Published:  12:15 AM, 13 November 2020

Excessive use of plastics threatens the environment and public health

Excessive use of plastics threatens the environment and public health
Plastic products have become a serious threat to the environment and public health. These include soft drink bottles, cosmetics wrappers, polythene bags etc. After use, these things are dumped in different water bodies and everywhere, so later it is flowing into the Bay of Bengal. As a result, it is becoming a serious threat to the environment and public health day by day.

Nowadays plastic is not just confined to furniture or polythene but has become a daily necessity. And the presence of tiny plastic particles called microbeads is seen in these products. Which after use is falling into rivers, canals, beels and other water bodies and entering the human body through fish.

According to the UN Environment, more than 7 million tons of plastic fall into the sea every year. Which is becoming the food of marine fish and that fish is entering the human body effortlessly. According to US statistics, 33.6 million tons of plastic waste is being generated, of which only 6.5 percent is recycled and 7.8 percent is burned and used in the energy sector. The remaining 85.7 percent of plastic waste is being dumped in garbage dumps, which take about a thousand years to digest.

Frank Kelly, director of the Environmental Research Group at King's College London, and Annie Marie Mahon of the Galway-Mayo Institute of Technology in Dublin, think the plastics have potential health risks. Microplastics can gradually affect human health by entering the food cycle, according to the Korea Institute of Ocean Science and Technology.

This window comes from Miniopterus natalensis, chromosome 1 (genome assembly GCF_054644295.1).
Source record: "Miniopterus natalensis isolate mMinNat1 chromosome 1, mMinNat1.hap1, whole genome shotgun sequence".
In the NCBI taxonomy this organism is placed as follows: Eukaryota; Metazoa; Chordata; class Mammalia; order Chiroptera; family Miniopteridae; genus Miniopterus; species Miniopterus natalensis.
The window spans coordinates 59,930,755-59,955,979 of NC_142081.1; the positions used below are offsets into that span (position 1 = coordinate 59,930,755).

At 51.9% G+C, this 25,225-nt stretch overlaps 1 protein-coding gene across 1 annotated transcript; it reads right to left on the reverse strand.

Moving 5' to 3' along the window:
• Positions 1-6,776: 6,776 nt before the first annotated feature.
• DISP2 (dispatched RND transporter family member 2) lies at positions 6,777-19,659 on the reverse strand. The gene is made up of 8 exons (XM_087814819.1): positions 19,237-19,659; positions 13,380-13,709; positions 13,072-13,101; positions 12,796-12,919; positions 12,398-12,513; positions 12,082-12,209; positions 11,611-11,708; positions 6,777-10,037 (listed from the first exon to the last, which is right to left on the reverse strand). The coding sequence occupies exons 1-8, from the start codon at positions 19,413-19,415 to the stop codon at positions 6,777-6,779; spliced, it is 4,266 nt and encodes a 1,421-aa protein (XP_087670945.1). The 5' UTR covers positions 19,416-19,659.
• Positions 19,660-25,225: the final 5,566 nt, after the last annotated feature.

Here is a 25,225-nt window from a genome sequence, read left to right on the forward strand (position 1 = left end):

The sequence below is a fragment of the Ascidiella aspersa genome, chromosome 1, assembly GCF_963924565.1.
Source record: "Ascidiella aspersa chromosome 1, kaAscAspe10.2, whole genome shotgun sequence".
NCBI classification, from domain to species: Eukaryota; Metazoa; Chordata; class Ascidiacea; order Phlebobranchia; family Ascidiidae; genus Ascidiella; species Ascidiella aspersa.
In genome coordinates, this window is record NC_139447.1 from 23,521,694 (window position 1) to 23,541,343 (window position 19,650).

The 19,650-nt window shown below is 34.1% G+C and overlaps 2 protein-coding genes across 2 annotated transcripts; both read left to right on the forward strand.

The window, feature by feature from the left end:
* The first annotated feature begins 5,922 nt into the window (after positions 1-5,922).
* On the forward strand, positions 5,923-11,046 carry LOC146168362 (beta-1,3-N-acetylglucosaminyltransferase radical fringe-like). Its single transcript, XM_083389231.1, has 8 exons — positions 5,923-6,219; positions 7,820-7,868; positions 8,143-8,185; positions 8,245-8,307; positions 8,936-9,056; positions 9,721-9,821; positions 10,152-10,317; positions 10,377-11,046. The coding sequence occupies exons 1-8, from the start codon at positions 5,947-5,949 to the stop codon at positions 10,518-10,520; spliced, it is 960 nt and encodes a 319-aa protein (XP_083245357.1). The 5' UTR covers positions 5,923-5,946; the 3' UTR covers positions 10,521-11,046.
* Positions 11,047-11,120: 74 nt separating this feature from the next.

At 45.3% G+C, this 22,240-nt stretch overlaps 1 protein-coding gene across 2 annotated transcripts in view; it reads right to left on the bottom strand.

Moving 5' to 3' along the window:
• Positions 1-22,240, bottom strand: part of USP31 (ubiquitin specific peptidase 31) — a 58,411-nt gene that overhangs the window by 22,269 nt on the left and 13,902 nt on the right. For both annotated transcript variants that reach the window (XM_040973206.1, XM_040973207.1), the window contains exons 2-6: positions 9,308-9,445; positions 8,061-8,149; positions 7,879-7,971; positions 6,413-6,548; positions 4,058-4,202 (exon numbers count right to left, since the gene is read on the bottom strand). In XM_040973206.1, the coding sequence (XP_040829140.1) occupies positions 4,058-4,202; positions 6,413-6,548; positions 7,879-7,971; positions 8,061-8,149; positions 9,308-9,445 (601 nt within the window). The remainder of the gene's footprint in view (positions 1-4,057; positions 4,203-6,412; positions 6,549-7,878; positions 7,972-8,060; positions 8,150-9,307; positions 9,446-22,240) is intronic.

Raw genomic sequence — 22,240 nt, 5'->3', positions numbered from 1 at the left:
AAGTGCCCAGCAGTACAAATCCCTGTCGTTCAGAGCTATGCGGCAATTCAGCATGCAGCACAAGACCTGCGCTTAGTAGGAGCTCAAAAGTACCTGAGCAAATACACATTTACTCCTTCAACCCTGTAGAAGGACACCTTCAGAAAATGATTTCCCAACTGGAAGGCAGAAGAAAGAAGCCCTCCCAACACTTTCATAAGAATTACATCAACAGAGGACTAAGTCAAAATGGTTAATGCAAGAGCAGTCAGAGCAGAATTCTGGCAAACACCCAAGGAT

Plastics are indirectly responsible for thyroid problems, cancer, skin diseases and kidney diseases. The use of various harmful chemicals in the manufacture of plastics has been proven. These chemicals can cause cancer. It can damage the human nervous system, lungs and reproductive organs. Plastic can destroy cells. It is not impossible for harmful bacteria to get into the human stomach with plastic.

Moreover, the use of one-time plastic tea cups has spread across the country from urban to rural areas due to the outbreak of the epidemic corona. This has increased the risk to public health and the environment. In this situation, there is a demand to stop the use of plastic cups. It is important to stop the use of this indigestible prosthetic material and take initiative to protect the country, nation and culture by using earthen cups.

According to the experts, drinking tea in a clay cup does not harm the body. But drinking hot drinks in plastic cups is absolutely not right. Multiple chemicals in the plastic body start to heat up after coming in contact with the heat. These chemicals in the drink are harmful to the body.

These chemicals also increase the risk of cancer. On the other hand, there is no danger of drinking tea in a clay cup. So we can safely drink tea in a clay cup.

The United Nations Department of the Environment estimates that Bangladesh's major rivers, such as the Brahmaputra, Meghna and Ganges, discharge about 73,000 tons of plastic into the sea each year. Disposable plastics are plastics that cannot be reused. These include plastic bags, beverage straws, bottles, cotton-buds, food packaging, coffee strainers and more.